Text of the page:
When I first started my weight loss journey I did Pilates 4 days a week with other strength routines the other two because exercising was tough for me. The low impact, low stress of Pilates allowed me to feel like I was still accomplishing something every day. Report
Interesting information, I've never been a big fan of Pilates but maybe it's time to try it again. I do traditional ST but maybe I'll try Pilates again to help with strengthening my core. Report
good info Report
Thanks for sharing. Report
Loved this article!!! Report
Great article, Coach Nicole! Thanks! Report
Your attitude determines your altitude. - Zig Ziglar ~ 1/3/18 Report
If by stronger one means your muscles can work harder then YES pIlates counts as strength training. I can hold a V sit up for 60 seconds my husband cannot pull into one. My husband can do 35 push-ups on his toes. I can't on my toes but can on my knees. Pilates strengthens different muscles! This is like saying a bicep curl is not strength training because is doesn't strengthen your quads...pilates strenthens your core. Report
Is the plank a Pilates move? If so, I’m in trouble! Report
I don't think you should rely on just one kind of exercise but rather incorporate various things into a healthy regimen Report
It does, doesn't it?!?!! I can feel it and also enjoy the change of pace in exercising. Report
While I do like pilates I can not soley relay on this as my main workout because I am crazy for weight training. So while there are benefits Pilates often bores me.... Report
It depends on the persons ability to do the exercises, I suppose a little bit of both at a time should work I'm certainly game for it!! Report
Don't know. Never did it. Report
Good article, thanks for sharing! Report
Great article, thanks!! And I enjoyed reading the comments. I take one Pilates class a week but also do Boot Camp and TRX classes one day a week in addition to working with dumbbells and machines in the free weight room and running the other days of the week. There is quite a difference in my opinion between Pilates and using free weights, but I am retired and have loads of gym time. Slinging my body weight in many of the Pilates routines is quite a strength workout for me. but if people can somehow find the time I think regular weight training in addition to Pilates would be ideal. Report
If your muscles get tired and especially if they get sore then it counts! Report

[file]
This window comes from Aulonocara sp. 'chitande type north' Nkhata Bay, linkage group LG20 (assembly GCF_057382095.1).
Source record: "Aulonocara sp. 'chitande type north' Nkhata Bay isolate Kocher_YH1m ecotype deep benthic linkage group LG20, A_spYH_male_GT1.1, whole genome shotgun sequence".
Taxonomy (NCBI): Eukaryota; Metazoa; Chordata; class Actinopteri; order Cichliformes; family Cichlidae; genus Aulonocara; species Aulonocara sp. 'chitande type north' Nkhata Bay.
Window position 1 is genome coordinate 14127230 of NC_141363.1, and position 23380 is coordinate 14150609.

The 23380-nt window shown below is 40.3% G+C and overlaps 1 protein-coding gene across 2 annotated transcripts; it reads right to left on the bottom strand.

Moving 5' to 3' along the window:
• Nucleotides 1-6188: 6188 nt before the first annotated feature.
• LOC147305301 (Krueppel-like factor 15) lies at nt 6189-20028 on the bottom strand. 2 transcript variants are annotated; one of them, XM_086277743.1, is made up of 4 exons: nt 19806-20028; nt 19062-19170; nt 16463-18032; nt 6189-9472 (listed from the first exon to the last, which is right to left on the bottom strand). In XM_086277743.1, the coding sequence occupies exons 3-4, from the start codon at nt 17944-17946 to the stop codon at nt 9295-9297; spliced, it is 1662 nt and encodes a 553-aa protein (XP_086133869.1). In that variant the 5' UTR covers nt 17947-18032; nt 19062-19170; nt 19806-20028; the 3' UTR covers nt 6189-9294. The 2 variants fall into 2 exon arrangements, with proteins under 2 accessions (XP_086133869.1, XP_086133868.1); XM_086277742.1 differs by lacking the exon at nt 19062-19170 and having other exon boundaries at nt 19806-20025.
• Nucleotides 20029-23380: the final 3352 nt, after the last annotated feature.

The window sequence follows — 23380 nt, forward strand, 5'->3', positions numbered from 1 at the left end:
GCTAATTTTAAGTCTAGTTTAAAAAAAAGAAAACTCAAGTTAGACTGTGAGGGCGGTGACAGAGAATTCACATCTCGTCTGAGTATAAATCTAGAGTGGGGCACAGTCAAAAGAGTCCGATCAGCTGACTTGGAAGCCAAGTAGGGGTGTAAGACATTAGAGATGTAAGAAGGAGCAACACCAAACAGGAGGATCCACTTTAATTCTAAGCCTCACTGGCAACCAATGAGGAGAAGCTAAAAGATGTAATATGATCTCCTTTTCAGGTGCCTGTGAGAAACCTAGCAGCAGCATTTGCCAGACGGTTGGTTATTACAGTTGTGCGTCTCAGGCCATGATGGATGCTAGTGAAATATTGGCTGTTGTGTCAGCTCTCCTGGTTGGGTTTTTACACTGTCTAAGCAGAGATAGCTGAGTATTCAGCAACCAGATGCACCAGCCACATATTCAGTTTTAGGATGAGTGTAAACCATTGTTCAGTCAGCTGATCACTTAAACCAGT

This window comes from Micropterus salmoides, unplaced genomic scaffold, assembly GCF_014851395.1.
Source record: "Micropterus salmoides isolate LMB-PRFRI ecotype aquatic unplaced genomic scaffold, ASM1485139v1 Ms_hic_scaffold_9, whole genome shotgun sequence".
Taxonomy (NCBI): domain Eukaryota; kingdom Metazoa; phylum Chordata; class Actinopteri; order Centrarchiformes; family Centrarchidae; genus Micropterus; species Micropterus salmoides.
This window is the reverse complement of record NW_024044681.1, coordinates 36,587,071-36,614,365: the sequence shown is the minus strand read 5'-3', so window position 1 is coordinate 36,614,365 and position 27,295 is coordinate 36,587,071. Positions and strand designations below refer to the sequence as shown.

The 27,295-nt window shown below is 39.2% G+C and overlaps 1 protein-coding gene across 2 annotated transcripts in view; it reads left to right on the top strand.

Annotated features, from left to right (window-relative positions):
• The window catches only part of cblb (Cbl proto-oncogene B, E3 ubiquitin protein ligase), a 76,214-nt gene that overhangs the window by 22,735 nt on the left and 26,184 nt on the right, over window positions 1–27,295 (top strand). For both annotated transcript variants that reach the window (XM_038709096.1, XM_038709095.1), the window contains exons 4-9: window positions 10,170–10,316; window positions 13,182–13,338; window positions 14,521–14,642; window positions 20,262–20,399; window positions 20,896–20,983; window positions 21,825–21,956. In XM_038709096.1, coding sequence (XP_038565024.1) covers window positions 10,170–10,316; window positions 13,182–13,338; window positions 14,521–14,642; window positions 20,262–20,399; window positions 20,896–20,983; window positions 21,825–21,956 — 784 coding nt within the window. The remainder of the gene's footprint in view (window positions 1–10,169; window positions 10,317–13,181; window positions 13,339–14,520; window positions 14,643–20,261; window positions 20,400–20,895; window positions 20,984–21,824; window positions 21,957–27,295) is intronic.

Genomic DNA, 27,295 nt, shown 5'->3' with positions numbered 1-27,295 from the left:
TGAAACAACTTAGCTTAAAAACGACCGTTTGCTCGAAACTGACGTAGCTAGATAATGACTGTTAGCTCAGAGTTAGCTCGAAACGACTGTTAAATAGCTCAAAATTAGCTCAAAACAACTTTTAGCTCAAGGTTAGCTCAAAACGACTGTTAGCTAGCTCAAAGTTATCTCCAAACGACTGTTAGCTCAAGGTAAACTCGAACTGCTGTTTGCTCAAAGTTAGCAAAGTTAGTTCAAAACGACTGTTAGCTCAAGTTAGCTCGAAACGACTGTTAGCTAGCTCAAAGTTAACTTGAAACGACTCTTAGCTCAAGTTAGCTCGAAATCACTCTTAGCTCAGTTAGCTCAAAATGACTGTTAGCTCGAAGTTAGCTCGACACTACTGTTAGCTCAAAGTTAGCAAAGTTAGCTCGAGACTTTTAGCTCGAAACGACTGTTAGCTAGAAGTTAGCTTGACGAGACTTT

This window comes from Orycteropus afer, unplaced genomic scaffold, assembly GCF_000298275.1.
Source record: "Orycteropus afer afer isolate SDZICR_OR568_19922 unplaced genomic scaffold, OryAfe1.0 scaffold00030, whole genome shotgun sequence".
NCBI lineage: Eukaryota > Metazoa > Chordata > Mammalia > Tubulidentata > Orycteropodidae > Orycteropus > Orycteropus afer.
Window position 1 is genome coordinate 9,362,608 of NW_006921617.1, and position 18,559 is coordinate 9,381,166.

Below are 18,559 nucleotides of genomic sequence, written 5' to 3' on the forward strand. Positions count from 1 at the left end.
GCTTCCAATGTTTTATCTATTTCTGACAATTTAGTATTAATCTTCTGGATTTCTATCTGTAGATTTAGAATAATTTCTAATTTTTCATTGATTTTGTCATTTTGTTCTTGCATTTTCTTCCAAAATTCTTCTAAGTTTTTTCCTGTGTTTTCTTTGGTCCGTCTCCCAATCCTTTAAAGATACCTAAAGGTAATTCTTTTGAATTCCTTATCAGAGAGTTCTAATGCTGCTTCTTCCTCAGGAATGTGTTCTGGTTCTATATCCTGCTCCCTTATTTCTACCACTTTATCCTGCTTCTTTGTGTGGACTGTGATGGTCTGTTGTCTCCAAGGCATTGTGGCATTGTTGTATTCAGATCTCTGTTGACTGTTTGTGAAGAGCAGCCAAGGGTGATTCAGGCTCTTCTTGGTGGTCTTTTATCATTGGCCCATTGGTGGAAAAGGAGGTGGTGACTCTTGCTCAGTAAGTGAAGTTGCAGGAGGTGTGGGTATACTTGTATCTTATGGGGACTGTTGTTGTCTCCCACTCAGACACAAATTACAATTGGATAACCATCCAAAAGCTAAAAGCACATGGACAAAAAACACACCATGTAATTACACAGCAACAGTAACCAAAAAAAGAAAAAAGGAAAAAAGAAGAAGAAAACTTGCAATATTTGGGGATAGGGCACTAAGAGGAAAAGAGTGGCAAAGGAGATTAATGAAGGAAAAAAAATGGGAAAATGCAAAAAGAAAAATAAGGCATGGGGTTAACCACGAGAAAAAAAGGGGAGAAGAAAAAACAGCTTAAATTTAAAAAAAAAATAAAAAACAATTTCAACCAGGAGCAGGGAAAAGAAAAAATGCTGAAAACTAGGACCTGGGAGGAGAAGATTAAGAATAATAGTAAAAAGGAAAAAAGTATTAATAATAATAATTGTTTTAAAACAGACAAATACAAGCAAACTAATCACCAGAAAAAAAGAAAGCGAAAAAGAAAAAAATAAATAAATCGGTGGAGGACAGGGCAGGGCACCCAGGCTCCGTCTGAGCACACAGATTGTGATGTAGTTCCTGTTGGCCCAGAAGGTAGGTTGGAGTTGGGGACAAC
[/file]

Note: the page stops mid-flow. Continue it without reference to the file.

There are many types of Pilates--but the original form, created by Joseph Pilates was intended to strengthen the body while healing from an injury. I've seen folks use it for other purposes today and that is definatley not strengthening after an injury--in that sense Physical Therapy is strengthening like the original Pilates--but the rest isn't and it is only until the injured is "full strength" again. Tho with a Pilates Reformer or Cadillac it is possible to do some things that are beyond traditional Pilates. Report
I have a pilates machine and doing the reformer definitely is cardio. I have problems with my knees and back, so running is out of the question. Walking hurts my joints too much after about 15 minutes. I can do the reformer and for me there is no knee or back pain. The exercise I do on my machine is a full body workout. I do repetitions till I feel the burn and cant do anymore. I really work up a sweat. My fitbit monitors my heartrate and I sometime have to take breaks to let my heart slow down. Now I am 56 years old and have 86 more pounds to go (lost 22). Pilates looks a lot easier than it really is. I also incorporate traditional strength training every other day. Report
Like many things, it probably depends on your level of fitness. For me, at this stage, just getting down to the floor & back UP counts as strength training. :-) Report
Pilates and Yoga definitely help with strength and flexibility, particularly for an older person, but I do think some resistance training and cardio need to be included as well. I have used yoga for years and have now added Pilates to my routine as well as other exercises. I do think that whatever you do to improve your body helps! Report
Great article Coach Nicole. Since I suffer from lower back pain, based on this article and comments of others, I will start to incorporate Pilates into my weekly workout routine. Report
Good article, think I will start with plates program and then add weights Report
In my local community center classes they have pilates tagged as stretching exercises. So I was thinking, it's stretching. Even running or biking can have strength training effects at first, but then that goes away as your muscles get used to that movement. Report
Among the various fitness activities I schedule each week, I have been taking a Pilates class once a week for the past ten years. For me, there is nothing as effective as Pilates for tightening my core. We break over the summer each year, and by September I can see a definite looseness around my middle, even though I continue to be active in other ways throughout the summer. Also, since beginning Pilates I have reduced lower back pain incredibly. I have talked to many people who say they don't like Pilates because it is not hard enough! It is as challenging as you make it. The key, for me anyway, is to focus as intently as possible on the muscles I am using. I agree, you don't grow obvious muscles from doing Pilates. You can however, develop functional strength that can make an incredible difference to the ease with which you move through each day! Report